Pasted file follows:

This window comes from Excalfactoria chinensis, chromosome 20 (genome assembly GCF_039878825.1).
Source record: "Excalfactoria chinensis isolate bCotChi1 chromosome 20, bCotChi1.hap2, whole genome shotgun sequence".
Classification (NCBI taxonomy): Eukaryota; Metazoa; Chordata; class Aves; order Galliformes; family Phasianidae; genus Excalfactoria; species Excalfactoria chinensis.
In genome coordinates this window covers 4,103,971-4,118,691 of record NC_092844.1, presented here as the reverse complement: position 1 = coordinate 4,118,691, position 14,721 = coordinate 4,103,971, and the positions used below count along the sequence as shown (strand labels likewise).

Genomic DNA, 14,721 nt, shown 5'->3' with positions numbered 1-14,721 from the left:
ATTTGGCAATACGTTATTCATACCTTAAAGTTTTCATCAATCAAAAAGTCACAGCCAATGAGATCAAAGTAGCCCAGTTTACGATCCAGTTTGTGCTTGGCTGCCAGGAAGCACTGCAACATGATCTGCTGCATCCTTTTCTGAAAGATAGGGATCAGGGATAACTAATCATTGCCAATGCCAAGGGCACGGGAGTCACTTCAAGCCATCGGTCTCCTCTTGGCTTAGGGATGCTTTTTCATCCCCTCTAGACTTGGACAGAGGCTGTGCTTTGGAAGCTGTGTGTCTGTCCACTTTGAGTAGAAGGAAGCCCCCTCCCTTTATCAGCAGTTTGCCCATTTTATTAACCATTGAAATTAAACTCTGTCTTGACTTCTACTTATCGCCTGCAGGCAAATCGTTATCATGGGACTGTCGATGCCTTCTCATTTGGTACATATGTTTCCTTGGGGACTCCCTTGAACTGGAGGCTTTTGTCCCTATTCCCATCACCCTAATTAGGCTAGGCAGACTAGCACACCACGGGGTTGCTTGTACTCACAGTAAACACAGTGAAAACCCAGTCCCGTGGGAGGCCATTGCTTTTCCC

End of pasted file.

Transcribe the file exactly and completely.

This window comes from Excalfactoria chinensis, chromosome 20 (genome assembly GCF_039878825.1).
Source record: "Excalfactoria chinensis isolate bCotChi1 chromosome 20, bCotChi1.hap2, whole genome shotgun sequence".
Classification (NCBI taxonomy): Eukaryota; Metazoa; Chordata; class Aves; order Galliformes; family Phasianidae; genus Excalfactoria; species Excalfactoria chinensis.
In genome coordinates this window covers 4,103,971-4,118,691 of record NC_092844.1, presented here as the reverse complement: position 1 = coordinate 4,118,691, position 14,721 = coordinate 4,103,971, and the positions used below count along the sequence as shown (strand labels likewise).

Genomic DNA, 14,721 nt, shown 5'->3' with positions numbered 1-14,721 from the left:
ATTTGGCAATACGTTATTCATACCTTAAAGTTTTCATCAATCAAAAAGTCACAGCCAATGAGATCAAAGTAGCCCAGTTTACGATCCAGTTTGTGCTTGGCTGCCAGGAAGCACTGCAACATGATCTGCTGCATCCTTTTCTGAAAGATAGGGATCAGGGATAACTAATCATTGCCAATGCCAAGGGCACGGGAGTCACTTCAAGCCATCGGTCTCCTCTTGGCTTAGGGATGCTTTTTCATCCCCTCTAGACTTGGACAGAGGCTGTGCTTTGGAAGCTGTGTGTCTGTCCACTTTGAGTAGAAGGAAGCCCCCTCCCTTTATCAGCAGTTTGCCCATTTTATTAACCATTGAAATTAAACTCTGTCTTGACTTCTACTTATCGCCTGCAGGCAAATCGTTATCATGGGACTGTCGATGCCTTCTCATTTGGTACATATGTTTCCTTGGGGACTCCCTTGAACTGGAGGCTTTTGTCCCTATTCCCATCACCCTAATTAGGCTAGGCAGACTAGCACACCACGGGGTTGCTTGTACTCACAGTAAACACAGTGAAAACCCAGTCCCGTGGGAGGCCATTGCTTTTCCC